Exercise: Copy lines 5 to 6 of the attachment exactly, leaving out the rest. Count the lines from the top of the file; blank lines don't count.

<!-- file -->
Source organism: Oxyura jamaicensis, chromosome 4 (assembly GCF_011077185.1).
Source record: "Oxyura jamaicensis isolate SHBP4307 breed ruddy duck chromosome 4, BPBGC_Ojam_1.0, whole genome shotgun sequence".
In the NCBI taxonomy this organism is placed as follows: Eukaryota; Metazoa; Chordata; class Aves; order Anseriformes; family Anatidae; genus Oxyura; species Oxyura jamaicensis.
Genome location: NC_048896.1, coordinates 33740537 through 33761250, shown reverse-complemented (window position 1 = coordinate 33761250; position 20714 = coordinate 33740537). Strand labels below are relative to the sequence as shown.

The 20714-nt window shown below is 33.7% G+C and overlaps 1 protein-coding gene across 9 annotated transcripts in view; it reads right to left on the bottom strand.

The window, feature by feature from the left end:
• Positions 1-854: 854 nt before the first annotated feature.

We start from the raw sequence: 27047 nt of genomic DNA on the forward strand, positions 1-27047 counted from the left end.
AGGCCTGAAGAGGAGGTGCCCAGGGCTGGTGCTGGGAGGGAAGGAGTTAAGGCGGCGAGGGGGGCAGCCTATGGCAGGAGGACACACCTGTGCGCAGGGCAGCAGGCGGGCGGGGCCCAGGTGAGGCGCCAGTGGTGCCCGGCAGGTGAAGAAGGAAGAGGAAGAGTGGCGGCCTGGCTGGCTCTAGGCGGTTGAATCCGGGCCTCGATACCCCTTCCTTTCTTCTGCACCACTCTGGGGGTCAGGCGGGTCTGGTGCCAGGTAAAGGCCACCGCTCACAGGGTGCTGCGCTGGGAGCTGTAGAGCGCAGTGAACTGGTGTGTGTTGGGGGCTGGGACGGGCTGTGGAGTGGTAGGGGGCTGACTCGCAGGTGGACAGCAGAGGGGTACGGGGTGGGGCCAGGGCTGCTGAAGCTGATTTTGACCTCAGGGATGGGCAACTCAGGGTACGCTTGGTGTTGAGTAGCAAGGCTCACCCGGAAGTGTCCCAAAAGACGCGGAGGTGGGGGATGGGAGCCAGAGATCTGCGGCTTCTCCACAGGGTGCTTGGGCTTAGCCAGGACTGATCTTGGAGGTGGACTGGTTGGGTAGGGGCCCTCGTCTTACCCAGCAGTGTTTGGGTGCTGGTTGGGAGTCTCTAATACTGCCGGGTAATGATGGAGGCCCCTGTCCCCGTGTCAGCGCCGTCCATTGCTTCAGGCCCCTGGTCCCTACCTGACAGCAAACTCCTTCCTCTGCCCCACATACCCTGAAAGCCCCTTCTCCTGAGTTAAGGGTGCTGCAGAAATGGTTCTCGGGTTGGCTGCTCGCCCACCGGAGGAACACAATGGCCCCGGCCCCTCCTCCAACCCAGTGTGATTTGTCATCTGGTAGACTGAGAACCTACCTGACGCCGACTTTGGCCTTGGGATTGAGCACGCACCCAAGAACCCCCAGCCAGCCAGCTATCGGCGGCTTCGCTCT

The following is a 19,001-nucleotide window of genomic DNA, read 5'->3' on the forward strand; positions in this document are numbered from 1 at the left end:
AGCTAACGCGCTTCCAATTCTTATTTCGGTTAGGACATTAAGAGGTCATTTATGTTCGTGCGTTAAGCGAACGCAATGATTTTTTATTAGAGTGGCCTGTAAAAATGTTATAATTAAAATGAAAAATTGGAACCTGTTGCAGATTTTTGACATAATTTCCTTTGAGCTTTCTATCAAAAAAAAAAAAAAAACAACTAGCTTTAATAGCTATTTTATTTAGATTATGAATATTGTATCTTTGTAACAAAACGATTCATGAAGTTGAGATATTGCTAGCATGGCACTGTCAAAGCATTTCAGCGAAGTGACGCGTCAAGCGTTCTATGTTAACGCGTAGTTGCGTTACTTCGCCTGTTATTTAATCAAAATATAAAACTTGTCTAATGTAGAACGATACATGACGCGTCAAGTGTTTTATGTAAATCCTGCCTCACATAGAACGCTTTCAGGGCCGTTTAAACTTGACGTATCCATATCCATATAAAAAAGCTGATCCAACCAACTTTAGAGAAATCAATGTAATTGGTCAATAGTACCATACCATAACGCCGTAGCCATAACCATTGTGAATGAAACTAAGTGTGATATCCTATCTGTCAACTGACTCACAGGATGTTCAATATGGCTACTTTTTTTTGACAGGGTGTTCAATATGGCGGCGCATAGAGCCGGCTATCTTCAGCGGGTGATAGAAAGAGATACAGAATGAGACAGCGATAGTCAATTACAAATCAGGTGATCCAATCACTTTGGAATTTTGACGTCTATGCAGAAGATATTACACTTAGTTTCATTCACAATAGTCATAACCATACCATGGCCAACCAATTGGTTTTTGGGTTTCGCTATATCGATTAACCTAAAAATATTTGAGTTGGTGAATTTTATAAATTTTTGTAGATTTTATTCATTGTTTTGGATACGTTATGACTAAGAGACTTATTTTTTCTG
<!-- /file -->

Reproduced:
The 20714-nt window shown below is 33.7% G+C and overlaps 1 protein-coding gene across 9 annotated transcripts in view; it reads right to left on the bottom strand.

The window, feature by feature from the left end: